Darren Cunningham has long embraced the idea that IDM, for all its illogical structures and non-linear progressions, is in fact actual dance music. Though the Wolverhampton, UK producer behind Actress has rarely indulged in anything as straightforward as a pure house or techno record, he’s often employed the influence of Detroit techno or Chicago house as a catalyst for something far curioser and more experimental. The tempo drops, as on the dubbier echoes and space drift of 2020’s Karma & Desire; it picks back up again, much as it did with the astral throb of Dummy Corporation. But the persistent pulse at the heart of Actress’ music is what keeps it alive and moving forward.
On LXXXVIII, Cunningham isn’t so much interested in moving the needle on the spectrum of I to DM—neither his most accessible album nor his most willfully abstracted—instead finding shades of nuance within the most cerebral and corporeal approaches to dance music. It’s what he’s made his name on over the past two decades—that and creating an air of obfuscation about his intentions. But in its darkly fluid movements and generous use of both open space and fizzling flickers of pop music, LXXXVIII is rife with fascinating contradictions, the likes of which result in some of his most breathtaking if no less peculiar songs.
It’s easy to conclude, at least based on some of the highlights and singles from LXXXVIII, that it’s more firmly rooted in dancefloor tradition, as evident on the crackly cut-and-paste soul chop-ups of “Its me (g 8)” or the laser-beam techno dystopia of “Azd Rain (g 1)”. But it’s never that easy; Cunningham’s far too canny to play it straight, and his greatest sources of inspiration are at highest concentration where he can sculpt negative space to his liking, as on the ghostly strut of “Game Over (e 1)” or the inebriated dub of “Chill (h 2)”. Even the driving kick-drum thump of opener “Push Power (a 1)” employs piano more like a jazz song might, its eerie licks arriving as more improvisational in nature, an act of free expression and emotion rather than pure rhythmic drive.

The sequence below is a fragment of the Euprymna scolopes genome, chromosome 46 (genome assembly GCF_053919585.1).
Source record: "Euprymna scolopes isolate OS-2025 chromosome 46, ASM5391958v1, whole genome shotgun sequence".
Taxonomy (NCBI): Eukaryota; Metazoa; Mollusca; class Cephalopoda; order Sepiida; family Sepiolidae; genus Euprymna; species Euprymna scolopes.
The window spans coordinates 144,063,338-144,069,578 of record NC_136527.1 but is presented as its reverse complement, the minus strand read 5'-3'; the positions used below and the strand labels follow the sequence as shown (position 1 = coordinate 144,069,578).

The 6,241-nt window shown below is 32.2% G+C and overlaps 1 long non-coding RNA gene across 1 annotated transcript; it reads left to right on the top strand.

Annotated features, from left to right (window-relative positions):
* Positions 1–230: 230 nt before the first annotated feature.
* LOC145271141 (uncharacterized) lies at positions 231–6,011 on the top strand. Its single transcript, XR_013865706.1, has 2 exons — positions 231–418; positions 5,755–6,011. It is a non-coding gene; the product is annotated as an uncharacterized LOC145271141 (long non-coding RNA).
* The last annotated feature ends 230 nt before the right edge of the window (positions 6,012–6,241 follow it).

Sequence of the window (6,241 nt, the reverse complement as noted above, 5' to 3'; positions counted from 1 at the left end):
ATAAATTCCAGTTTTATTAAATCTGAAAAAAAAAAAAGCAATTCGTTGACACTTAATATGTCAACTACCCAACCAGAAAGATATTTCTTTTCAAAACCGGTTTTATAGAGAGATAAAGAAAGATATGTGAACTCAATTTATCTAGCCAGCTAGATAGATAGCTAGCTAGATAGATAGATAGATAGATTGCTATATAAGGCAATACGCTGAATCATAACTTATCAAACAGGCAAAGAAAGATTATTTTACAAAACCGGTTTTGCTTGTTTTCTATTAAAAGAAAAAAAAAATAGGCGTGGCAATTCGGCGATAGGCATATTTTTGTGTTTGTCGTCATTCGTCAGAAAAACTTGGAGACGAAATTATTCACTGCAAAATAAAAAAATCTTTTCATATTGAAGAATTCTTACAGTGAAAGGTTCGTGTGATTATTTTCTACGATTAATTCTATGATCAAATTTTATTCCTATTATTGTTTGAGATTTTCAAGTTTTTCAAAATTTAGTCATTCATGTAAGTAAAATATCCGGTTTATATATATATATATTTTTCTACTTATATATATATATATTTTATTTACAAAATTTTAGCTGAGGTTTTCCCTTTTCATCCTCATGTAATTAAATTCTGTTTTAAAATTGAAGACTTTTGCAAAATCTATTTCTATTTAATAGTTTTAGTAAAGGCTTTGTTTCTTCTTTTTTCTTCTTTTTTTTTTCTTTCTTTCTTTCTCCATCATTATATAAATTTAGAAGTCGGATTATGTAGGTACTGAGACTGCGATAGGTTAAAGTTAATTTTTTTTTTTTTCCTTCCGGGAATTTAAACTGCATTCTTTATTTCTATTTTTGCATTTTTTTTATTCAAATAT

Those wandering piano keys become a recurring motif throughout LXXXVIII, amplifying the unpredictable nature of Actress’ music while feeling like a natural counterpart to it. It somehow feels only natural for a producer like Cunningham to lean into the freedom of jazz as he builds upon his darkly distorted electronic landscapes. By yielding to his most enigmatic instincts, Actress has delivered one of his best albums yet.
Label: Ninja Tune
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Jeff Terich is the founder and editor of Treble. He's been writing about music for 20 years and has been published at American Songwriter, Bandcamp Daily, Reverb, Spin, Stereogum, uDiscoverMusic, VinylMePlease and some others that he's forgetting right now. He's still not tired of it.